its terms if they don't negotiate cuts soon.
DURHAM, N.H. (AP) - The college
fair at a University of New Hampshire
gymnasium is a regular stop on Rae-Anne
Mena's annual circuit through the North-
east. tier job is talking up Loyola Univer-
sity of New Orleans - its Jesuit service
mission, its strong core curriculum, its
academic programs and sports teams.
If all goes well, maybe she persuades a
handful of students to apply.
But this year, as students and parents
snake along the rows of tables toward
Loyola's, they look surprised to see her.
"Are you under water?" several ask.
"When will you reopen?"
Some offer friendly encouragement,
others crack jokes within earshot. "I hear
their best major now is scuba diving," one
man says to his son as they walk past.
Mena smiles patiently and stays on
message: Loyola was not badly damaged;
television exaggerated the violence; the
school will be running when they arrive
next fall. Maybe by then Mena will get to
answer some of the questions that used to
seem normal, like "What SAT score do I
need?" and "Could I study abroad?"
The New Orleans colleges that were
closed at least temporarily by Hurricane
Katrina face monumental short-term
obstacles simply to reopen their campus-
es, and next year's freshman class won't
arrive for nearly a year. Nonetheless,
recruiting is an urgent priority. New stu-
dents are the lifeblood of any college, and
for schools such as Loyola, Dillard and
Xavier - and even for wealthier Tulane
- the future depends on filling classroom
seats and collecting tuition.
For the admissions officers working out
of scattered hotels and offices, this may
be their most challenging and important
recruiting season ever.
"We need to be out there and show the
flag," Mena says, setting up her Loyola
table a few minutes before the fair begins.
"People walk by and you see them say,
'You're here, are you OK?' And you can
start that dialogue."
The challenge is enormous.
Admissions officers first had to get
their own lives in order after the storm,
while at work, important records and
plans were destroyed.
Against that backdrop, recruiters' sales-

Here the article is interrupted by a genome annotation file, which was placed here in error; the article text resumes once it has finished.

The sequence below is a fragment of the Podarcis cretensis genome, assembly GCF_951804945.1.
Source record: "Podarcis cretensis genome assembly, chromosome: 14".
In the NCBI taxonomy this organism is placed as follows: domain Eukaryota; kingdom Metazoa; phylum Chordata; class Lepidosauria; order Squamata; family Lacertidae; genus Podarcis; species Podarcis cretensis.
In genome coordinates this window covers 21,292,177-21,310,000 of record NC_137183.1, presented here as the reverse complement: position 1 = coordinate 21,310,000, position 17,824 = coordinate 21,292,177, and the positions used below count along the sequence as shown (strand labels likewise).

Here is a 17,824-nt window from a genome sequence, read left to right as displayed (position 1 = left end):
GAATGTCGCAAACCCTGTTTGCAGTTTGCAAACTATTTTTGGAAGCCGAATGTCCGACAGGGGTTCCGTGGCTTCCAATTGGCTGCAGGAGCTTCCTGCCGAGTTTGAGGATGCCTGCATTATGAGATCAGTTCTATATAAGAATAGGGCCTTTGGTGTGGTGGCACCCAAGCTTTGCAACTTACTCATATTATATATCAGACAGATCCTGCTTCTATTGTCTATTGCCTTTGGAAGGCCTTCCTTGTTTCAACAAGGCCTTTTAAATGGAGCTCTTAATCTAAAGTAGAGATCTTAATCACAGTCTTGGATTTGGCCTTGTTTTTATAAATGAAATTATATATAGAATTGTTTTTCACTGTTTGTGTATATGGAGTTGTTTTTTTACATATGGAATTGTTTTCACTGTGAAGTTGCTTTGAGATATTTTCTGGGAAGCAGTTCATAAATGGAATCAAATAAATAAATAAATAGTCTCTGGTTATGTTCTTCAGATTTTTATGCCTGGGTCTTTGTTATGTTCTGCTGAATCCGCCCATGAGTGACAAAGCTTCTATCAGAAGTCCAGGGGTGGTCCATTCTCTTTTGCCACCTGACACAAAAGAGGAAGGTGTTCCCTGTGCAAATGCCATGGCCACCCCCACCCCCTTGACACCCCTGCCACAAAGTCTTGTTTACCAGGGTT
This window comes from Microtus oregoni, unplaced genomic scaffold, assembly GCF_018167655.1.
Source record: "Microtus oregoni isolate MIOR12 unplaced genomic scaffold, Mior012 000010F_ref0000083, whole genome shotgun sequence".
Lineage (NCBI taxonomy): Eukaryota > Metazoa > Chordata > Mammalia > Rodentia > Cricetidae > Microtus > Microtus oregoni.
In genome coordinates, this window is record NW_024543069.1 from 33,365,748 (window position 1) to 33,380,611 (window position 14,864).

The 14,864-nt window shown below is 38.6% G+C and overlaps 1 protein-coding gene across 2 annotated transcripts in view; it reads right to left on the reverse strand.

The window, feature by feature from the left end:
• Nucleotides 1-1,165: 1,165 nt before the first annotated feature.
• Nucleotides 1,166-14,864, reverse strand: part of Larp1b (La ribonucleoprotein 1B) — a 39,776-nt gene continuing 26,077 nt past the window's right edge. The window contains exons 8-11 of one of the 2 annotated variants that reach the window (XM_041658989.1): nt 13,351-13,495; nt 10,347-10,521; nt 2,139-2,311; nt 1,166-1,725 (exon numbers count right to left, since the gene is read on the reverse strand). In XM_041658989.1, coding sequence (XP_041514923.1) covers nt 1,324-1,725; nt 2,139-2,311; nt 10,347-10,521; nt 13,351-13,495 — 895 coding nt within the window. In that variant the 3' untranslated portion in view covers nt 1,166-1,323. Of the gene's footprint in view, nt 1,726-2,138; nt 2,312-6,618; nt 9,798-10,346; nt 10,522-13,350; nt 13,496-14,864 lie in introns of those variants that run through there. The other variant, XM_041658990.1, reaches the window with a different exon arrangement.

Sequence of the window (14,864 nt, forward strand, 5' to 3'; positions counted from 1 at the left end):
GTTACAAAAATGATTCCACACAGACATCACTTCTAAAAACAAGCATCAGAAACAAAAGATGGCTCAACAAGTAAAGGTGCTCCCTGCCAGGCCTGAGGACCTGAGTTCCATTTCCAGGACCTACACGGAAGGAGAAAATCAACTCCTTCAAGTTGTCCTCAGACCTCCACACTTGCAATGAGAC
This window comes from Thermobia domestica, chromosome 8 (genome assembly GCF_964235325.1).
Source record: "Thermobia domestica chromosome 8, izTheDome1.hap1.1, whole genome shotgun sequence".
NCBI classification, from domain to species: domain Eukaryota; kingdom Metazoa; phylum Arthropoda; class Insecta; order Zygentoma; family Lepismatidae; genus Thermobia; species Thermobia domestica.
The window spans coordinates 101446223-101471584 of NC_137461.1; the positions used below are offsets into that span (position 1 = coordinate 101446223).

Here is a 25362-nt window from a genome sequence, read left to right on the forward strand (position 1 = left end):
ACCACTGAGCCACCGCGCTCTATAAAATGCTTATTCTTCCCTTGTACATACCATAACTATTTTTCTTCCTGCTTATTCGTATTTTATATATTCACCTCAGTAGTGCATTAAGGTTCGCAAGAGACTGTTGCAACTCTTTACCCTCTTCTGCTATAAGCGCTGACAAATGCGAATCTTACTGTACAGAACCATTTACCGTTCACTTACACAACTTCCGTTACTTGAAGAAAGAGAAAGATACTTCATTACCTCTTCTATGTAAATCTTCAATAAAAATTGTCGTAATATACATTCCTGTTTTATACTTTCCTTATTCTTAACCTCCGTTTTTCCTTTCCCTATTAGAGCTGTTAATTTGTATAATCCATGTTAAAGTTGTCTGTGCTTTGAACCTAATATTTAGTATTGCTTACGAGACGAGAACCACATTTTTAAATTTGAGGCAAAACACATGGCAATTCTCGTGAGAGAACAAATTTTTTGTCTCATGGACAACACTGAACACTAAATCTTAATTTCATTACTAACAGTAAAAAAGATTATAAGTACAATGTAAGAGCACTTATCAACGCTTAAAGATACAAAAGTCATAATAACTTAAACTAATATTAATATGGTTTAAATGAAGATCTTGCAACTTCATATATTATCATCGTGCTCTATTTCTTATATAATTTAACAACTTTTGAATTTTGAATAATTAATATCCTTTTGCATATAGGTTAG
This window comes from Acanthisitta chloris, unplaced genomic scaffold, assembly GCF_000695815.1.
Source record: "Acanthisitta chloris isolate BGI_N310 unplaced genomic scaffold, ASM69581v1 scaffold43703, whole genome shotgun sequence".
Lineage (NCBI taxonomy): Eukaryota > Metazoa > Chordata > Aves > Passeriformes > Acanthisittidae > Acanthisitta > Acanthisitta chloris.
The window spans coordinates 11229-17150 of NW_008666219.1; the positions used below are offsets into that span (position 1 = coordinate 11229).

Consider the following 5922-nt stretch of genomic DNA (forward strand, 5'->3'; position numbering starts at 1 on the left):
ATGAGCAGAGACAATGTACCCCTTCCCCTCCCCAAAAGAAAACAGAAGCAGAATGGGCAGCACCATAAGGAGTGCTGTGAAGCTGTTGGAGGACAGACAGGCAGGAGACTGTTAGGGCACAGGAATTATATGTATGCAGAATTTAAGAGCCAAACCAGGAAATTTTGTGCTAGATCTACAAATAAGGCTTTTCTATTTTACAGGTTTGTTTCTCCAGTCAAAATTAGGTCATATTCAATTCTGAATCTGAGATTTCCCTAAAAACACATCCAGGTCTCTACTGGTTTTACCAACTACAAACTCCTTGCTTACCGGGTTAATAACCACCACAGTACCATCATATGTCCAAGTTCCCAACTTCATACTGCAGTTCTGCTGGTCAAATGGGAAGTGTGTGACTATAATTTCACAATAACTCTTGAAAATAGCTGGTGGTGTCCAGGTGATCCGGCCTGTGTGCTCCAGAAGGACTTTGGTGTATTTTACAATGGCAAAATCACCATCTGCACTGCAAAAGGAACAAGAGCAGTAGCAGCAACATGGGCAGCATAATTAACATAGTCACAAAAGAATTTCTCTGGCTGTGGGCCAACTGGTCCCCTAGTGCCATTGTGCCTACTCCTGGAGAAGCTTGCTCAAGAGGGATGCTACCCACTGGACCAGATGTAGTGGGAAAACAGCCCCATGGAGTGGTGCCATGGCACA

manship on the road must be better than
ever. There may be just a few moments to
persuade a potential applicant that - the
chaotic television images nothwithstand-
ing - New Orleans will rise again as a
great college town.
The colleges acknowledge that enthu-
siasm from new prospects has been
muted so far. But they also insist stu-
dents who had already expressed inter-
est haven't crossed the New Orleans
schools off their lists.
They are counting on current students
and alumni to help. Late last month, a
half-dozen Tulane students showed up at a
recruiting event in Providence, R.I., some
coming from Boston, 45 minutes away.
"Tulane is the greatest place in the
world," sophomore Bridget Cheney, tak-
ing classes temporarily at Providence
College, told the audience. "Every single
person I know is going back."
Tulane admissions officer Liz Seely,
a 2004 graduate, emphasized that the
school, which plans to reopen next
semester, was not badly damaged.
She even talked about unique service
opportunities. New Orleans, she said,
"is going to be an amazing place to be
involved next year."
"I really believe it's going to be the
same wonderful place it was a month ago
again," she said.
Then she put the topic to rest, turn-
ing to Tulane's facilities, its plans to
hire more faculty, its alumni network.
Even during the question-and-answer
session the audience ignored the storm,
asking instead about academic pro-
grams, housing and sorority life. The
students, at least, seemed unperturbed
by the state of New Orleans. Their par-
ents appeared more concerned that it's
1,500 miles from home.
"I think it might even be an interest-
ing opportunity to be there and be part
of the rebuilding process," said Kaileigh
Ahlquist, a high school junior from Provi-
dence. Said her mother, Kathy: "I don't
think it's going to be any worse than send-
ing her off anywhere else."
..r......r:......r .:r.. n... ..J... r, w:,...n ....: ... ...:. . . n$::y.::i~ :):':# :)$. >:Y :.}:. };c !' is.
... .... :: ....:: .: ::v :::: ::..t:v : .v :r :.: ..:.:..n:.. ...J.: . .:. :.
:.:. ::.:::! :::.:.:.:::.x :::.;nr..:::.::.::Nnr::::.pC ::~x .:::: t" n:: .:.: . : ::*;C, .:r:.,"..: }:.''
C' C, ,~ ~ z
.;..::: n... .. .:.::nr::.: ::.:t }:..::::},:.:: ~.:n.:::v:.:::: . :: ..:..::: x :}.:"v.:.vt.:?:...>.n},. :.::.:.co:: rrt?: '
Gain real world egperienOe at
S Work as a Daily AdvertisingAcount Executive for
The Michigan Daily. Poitions available during Spring,
Summer, an Fall semester.5,
::::.:.: . .:..... <..: ..:.. :.:::::.:<:-:::..,..:.:.: .. ,........::